States in Central Region: Alabama, Georgia, Iowa, Illinois, Indiana, Kansas, Kentucky, Michigan, Minnesota, Missouri, Mississippi, North Dakota, Nebraska, Ohio, South Dakota, Tennessee, Wisconsin
Western Regional Center
600 Harrison Street, Room 245
San Francisco, CA 94107
States in Western Region: Alaska, Arkansas, Arizona, California, Colorado, Hawaii, Idaho, Louisiana, Montana, New Mexico, Nevada, Oklahoma, Oregon, Texas, Utah, Washington, Wyoming
U.S. Department of Housing and Urban Development [http://www.hud.gov/]
Office of Energy and the Environment, Washington, DC 20410
HUD USER National toll-free number: (800) 245-2691
In Washington, DC area: (301) 251-5154
U.S. Department of Energy [http://www.doe.gov/]
Office of Conservation and Renewable Energy
1000 Independence Ave., SW, Washington, DC 20585
Conservation and Renewable Energy Inquiry and Referral Service (CAREIRS)
PO Box 3048, Merrifield, VA 22116; (800) 523-2929.
Operates Monday to Friday from 9 to 5 EST. Provides consumer information on conservation and renewable energy in residences.
Division of Federal Occupational Health
Office of Environmental Hygiene, Region III, Room 1310
3535 Market St., Philadelphia, PA 19104
(215) 596-1888; fax: 215-596-5024
Provides indoor air quality consultative services to federal agency managers.
Centers for Disease Control and Prevention [http://www.cdc.gov]
Lead Poisoning Prevention Branch
Centers for Disease Control and Prevention
4770 Buford Highway, NE (F-42)
Atlanta, GA 30341-3724
Office on Smoking and Health
Centers for Disease Control and Prevention
4770 Buford Highway, NE (K-50)
Atlanta, GA 30341-3724
Occupational Safety and Health Administration (OSHA) [http://www.osha.gov/]
Office of Information and Consumer Affairs
Room N-3647, 200 Constitution Avenue, NW
Washington, DC 20210
Portland, OR 97208
18th and F Streets, NW
Washington, DC 20405
Industrial Hygiene Branch
Multipurpose Building (1-B)
Muscle Shoals, AL 35660
State and Local Organizations
Your questions or concerns about indoor air problems can frequently be answered by the government agencies in your state or local government. Responsibilities for indoor air quality issues are usually divided among many different agencies. Calling or writing the agencies responsible for health or air quality control is the best way to start getting information from your state or local government. To obtain state agency contacts, write or call EPA’s IAQ Information Clearinghouse, (800) 438-4318, (703) 356-4020 in the Washington, D.C. area.
The following organizations have information specifically discussed in this booklet. Call the IAQ Information Clearinghouse at (800) 438-4318 for the names of a variety of organizations that have more information on specific and general indoor air quality issues.
American Association of Poison Control Centers (AAPCC)
3800 Reservoir Road, NW
Washington, DC 20007
Association of Home Appliance Manufacturers (AHAM)
20 North Wacker Drive
Chicago, IL 60606
(312) 984-5800, ext. 308
American Society of Heating, Refrigerating, and Air-Conditioning (ASHRAE)
1791 Tullie Circle NE
Atlanta, GA 30329
World Health Organization (WHO)
49 Sheridan Avenue
Albany, NY 12210
Your Local American Lung Association (ALA)
National ALA Headquarters
New York, NY 10019
GLOSSARY OF TERMS
ACID AEROSOL: Acidic liquid or solid particles that are small enough to become airborne. High concentrations of acid aerosols can be irritating to the lungs and have been associated with some respiratory diseases, such as asthma.
ANIMAL DANDER: Tiny scales of animal skin.
ALLERGEN: A substance capable of causing an allergic reaction because of an individual’s sensitivity to that substance.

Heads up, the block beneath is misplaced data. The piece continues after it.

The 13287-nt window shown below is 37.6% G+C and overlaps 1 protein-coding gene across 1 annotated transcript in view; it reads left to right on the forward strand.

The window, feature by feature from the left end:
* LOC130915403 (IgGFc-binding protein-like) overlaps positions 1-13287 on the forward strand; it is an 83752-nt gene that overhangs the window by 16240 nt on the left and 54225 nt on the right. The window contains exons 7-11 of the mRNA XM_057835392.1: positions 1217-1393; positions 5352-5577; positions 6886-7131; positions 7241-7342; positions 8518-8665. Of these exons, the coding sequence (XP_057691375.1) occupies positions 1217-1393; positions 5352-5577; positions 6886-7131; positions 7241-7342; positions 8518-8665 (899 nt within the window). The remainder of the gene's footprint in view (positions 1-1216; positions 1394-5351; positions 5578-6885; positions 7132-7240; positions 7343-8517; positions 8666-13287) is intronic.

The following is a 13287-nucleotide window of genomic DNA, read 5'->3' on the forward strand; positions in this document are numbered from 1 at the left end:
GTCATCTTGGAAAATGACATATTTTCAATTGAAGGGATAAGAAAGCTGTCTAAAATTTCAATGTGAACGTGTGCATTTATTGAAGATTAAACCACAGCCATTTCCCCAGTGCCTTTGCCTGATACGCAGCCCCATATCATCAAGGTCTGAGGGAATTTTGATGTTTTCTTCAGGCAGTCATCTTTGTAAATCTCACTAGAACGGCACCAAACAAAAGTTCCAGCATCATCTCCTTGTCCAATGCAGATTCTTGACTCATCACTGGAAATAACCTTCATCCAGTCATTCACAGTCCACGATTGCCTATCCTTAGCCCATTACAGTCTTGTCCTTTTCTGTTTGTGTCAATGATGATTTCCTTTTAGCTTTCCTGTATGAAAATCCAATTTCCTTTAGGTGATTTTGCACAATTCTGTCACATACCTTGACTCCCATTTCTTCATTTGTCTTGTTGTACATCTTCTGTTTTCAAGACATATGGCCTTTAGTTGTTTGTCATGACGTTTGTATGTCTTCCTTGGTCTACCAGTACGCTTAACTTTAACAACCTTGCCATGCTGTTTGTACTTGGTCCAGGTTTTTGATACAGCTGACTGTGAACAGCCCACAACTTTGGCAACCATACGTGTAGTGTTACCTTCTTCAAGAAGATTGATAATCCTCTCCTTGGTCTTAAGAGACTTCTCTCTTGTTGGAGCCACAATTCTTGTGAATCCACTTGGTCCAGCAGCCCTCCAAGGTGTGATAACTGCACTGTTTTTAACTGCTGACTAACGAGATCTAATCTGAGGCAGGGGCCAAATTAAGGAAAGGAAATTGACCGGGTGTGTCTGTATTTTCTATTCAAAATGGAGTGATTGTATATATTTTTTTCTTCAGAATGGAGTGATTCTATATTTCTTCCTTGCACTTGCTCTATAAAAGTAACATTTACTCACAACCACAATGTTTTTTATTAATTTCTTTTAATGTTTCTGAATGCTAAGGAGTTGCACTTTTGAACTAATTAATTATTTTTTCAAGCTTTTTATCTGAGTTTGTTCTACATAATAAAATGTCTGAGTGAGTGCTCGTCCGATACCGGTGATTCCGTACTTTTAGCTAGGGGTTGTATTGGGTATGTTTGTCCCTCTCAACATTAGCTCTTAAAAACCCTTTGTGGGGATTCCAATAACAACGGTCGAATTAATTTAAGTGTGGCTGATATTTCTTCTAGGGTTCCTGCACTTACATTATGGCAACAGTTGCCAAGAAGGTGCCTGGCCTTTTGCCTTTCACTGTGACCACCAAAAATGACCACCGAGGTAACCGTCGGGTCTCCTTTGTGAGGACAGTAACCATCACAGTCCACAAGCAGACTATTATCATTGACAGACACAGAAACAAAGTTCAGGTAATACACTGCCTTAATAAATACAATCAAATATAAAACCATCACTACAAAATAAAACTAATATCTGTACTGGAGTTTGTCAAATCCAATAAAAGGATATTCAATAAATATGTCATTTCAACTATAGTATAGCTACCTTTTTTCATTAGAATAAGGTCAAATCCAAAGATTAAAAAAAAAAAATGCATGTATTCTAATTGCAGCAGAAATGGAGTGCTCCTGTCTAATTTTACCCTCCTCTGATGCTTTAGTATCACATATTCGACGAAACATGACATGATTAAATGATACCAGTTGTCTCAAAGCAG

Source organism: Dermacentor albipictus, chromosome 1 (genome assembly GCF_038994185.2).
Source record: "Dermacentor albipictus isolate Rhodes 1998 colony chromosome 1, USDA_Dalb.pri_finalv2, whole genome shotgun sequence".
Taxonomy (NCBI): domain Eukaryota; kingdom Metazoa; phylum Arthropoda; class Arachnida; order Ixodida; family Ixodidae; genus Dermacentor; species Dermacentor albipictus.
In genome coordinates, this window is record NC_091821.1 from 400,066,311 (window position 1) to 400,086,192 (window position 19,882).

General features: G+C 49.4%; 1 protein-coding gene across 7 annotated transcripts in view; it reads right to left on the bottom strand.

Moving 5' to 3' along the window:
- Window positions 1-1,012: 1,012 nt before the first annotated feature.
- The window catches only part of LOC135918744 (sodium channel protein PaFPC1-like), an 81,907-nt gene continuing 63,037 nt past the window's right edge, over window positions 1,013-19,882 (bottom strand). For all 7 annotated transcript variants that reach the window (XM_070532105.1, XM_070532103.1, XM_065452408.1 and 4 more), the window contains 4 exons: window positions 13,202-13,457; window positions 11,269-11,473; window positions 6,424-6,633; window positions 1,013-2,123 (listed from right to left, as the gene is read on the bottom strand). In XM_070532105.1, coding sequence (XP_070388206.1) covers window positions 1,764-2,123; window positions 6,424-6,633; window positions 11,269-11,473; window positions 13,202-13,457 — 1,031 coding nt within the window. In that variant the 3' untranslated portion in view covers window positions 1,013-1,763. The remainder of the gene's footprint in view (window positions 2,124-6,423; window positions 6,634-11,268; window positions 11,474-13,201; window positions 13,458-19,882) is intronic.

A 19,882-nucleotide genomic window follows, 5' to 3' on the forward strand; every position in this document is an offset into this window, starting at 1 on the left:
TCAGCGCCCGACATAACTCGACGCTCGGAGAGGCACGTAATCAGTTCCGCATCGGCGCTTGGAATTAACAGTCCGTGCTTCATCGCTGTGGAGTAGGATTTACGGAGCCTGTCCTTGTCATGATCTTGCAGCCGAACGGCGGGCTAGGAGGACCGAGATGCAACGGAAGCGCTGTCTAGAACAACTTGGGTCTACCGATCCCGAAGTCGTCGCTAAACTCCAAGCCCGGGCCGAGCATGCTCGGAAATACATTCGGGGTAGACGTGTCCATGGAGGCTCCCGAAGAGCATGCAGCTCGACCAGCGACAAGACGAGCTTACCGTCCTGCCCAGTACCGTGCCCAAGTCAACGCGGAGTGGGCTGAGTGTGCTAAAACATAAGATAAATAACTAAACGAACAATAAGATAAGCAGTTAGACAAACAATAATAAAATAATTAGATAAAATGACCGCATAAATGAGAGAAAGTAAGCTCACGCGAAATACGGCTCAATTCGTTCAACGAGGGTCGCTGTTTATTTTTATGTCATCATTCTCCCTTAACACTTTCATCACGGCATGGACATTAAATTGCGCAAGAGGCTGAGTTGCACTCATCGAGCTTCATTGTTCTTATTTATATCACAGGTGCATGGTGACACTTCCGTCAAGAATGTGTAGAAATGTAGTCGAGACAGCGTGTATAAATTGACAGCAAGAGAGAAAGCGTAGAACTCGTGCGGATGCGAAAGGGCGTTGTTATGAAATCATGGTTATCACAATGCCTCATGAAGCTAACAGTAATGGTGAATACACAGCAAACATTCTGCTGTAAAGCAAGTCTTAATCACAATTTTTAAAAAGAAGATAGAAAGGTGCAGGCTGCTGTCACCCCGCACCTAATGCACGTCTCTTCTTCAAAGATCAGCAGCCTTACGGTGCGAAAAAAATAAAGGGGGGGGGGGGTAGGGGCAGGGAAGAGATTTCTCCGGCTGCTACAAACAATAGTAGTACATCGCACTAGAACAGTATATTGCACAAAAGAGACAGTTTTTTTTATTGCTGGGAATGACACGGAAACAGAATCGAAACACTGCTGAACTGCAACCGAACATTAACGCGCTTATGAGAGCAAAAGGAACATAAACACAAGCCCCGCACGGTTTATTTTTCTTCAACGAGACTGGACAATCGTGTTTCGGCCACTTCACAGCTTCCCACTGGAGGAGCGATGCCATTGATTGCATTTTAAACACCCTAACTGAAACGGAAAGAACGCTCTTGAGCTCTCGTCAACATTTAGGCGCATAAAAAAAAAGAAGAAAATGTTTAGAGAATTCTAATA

ALLERGIC RHINITIS: Inflammation of the mucous membranes in the nose that is caused by an allergic reaction.
BUILDING-RELATED ILLNESS: A discrete, identifiable disease or illness that can be traced to a specific pollutant or source within a building. (Contrast with “Sick building syndrome”).
CHEMICAL SENSITIZATION: Evidence suggests that some people may develop health problems characterized by effects such as dizziness, eye and throat irritation, chest tightness, and nasal congestion that appear whenever they are exposed to certain chemicals. People may react to even trace amounts of chemicals to which they have become “sensitized.”
ENVIRONMENTAL TOBACCO SMOKE (ETS): Mixture of smoke from the burning end of a cigarette, pipe, or cigar and smoke exhaled by the smoker (also secondhand smoke or passive smoking).
FUNGI: Any of a group of parasitic lower plants that lack chlorophyll, including molds and mildews.
HUMIDIFIER FEVER: A respiratory illness caused by exposure to toxins from microorganisms found in wet or moist areas in humidifiers and air conditioners. Also called air conditioner or ventilation fever.
HYPERSENSITIVITY PNEUMONITIS: A group of respiratory diseases that cause inflammation of the lung (specifically granulomatous cells). Most forms of hypersensitivity pneumonitis are caused by the inhalation of organic dusts, including molds.
ORGANIC COMPOUNDS: Chemicals that contain carbon. Volatile organic compounds vaporize at room temperature and pressure. They are found in many indoor sources, including many common household products and building materials.
PICOCURIE (pCi): A unit for measuring radioactivity, often expressed as picocuries per liter (pCi/L) of air.
PRESSED WOOD PRODUCTS: A group of materials used in building and furniture construction that are made from wood veneers, particles, or fibers bonded together with an adhesive under heat and pressure.
RADON (Rn) AND RADON DECAY PRODUCTS: Radon is a radioactive gas formed in the decay of uranium. The radon decay products (also called radon daughters or progeny) can be breathed into the lung where they continue to release radiation as they further decay.
SICK BUILDING SYNDROME: Term that refers to a set of symptoms that affect some number of building occupants during the time they spend in the building and diminish or go away during periods when they leave the building. Cannot be traced to specific pollutants or sources within the building. (Contrast with “Building related illness”).
VENTILATION RATE: The rate at which indoor air enters and leaves a building. Expressed in one of two ways: the number of changes of outdoor air per unit of time (air changes per hour, or “ach”) or the rate at which a volume of outdoor air enters per unit of time (cubic feet per minute, or “cfm”).